It’s the news that almost every student dreams of hearing, “Your exam papers have gone missing”.
It’s the unearthly fantasy that lives in the buried unconscious of students and haunts them the night before any exam. But you know what they say, “be careful what you wish for” because those dreams can turn out to be your worst nightmare.
UNSW students experienced this same horror this October when the FINS1612 quiz papers mysteriously disappeared into thin air. Some students were left rejoicing, while others wondered what this would mean for their overall course mark.
Allegedly, the quiz papers that were ‘definitely’ sent to the marking centre, simply never turned up. According to university authorities, there were no trace of them anywhere and no one seemed to have a clue on what may have had happened to them. It sounded too good to be true.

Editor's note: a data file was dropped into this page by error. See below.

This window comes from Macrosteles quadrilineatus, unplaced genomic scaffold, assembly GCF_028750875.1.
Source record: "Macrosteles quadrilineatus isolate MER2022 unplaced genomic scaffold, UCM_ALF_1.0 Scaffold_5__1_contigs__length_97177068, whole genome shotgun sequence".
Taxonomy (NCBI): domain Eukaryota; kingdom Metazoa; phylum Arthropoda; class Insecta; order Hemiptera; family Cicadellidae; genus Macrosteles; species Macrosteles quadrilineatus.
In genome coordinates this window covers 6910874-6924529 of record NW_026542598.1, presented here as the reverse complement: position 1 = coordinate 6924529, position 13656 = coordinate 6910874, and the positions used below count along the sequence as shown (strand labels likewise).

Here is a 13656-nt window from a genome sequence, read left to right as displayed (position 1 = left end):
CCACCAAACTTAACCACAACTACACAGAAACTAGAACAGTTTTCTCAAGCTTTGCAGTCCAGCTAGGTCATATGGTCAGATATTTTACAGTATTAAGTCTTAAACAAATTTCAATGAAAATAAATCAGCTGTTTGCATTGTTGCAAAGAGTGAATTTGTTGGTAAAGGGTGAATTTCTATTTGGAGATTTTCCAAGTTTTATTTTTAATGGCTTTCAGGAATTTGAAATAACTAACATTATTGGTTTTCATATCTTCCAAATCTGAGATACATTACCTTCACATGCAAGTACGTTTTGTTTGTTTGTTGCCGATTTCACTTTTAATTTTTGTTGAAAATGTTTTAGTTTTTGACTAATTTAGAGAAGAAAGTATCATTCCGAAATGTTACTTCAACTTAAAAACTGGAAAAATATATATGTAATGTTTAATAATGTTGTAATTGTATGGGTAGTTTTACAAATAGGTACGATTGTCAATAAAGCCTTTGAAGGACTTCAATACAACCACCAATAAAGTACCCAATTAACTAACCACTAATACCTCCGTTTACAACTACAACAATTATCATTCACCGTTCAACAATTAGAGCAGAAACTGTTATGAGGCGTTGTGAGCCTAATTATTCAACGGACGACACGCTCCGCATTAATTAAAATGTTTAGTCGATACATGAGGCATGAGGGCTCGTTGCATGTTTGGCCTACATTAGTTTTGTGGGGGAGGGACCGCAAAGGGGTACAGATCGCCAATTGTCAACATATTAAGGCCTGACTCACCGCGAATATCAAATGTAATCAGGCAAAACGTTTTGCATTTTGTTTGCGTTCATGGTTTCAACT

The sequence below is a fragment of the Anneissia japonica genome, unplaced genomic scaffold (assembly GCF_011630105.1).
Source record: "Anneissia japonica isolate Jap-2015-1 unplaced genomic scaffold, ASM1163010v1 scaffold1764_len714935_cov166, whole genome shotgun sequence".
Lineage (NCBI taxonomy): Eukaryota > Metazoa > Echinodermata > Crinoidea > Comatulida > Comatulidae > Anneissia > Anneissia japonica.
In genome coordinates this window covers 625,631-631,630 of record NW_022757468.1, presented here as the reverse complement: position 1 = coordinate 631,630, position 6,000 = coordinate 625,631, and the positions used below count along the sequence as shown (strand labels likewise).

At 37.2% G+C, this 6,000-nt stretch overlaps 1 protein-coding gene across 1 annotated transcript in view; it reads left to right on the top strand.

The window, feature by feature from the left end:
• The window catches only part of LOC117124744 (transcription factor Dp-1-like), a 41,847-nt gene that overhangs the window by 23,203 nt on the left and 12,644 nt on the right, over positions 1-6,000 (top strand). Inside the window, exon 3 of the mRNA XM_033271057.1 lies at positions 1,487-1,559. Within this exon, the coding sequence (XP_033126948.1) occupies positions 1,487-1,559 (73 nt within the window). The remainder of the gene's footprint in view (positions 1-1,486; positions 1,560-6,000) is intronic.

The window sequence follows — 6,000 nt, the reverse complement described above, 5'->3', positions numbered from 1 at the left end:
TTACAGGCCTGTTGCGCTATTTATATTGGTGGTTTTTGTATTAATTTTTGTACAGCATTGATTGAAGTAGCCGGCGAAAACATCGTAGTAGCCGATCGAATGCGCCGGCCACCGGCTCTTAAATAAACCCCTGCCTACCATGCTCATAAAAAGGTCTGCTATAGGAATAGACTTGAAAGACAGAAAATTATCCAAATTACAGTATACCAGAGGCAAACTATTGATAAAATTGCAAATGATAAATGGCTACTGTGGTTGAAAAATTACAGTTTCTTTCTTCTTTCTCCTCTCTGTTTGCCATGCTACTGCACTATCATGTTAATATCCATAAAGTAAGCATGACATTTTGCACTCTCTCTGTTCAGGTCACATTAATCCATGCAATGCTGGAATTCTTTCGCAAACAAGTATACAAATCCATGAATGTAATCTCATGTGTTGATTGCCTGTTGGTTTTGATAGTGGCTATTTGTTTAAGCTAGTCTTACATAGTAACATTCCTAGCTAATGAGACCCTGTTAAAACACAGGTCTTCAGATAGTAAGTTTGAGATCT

Was this just some technical error? Had the papers entered some kind of Bermuda triangle during the posting process? Or was some mysterious bandit behind all of this?
Perhaps some sleep deprived, two-minute noodle fuelled student decided they had simply had enough and made it their mission to make those papers disappear into the night. But one thing was sure, a scheme this grand was not a beginner’s job. Would they strike again? and if so, what course would be targeted next?
It wasn’t long before UNSW students began digging into these possibilities, wondering who this person might be and whether to consider them a hero or a villain when another sudden discovery was made: the once missing papers were found!
Is it possible that maybe our vigilante regretted the decision of getting rid of the evidence once it was announced that the final exam would weight an insane 75%? Or were they simply playing a cat and mouse game with the course convenor? Either way, everything is back to normal at UNSW now and the magic that surrounded those papers is long gone leaving students with mixed feelings about the whole saga.
Many questions still remain unanswered, but the legend of the FINS1612 quiz papers will live on through UNSW generations to come.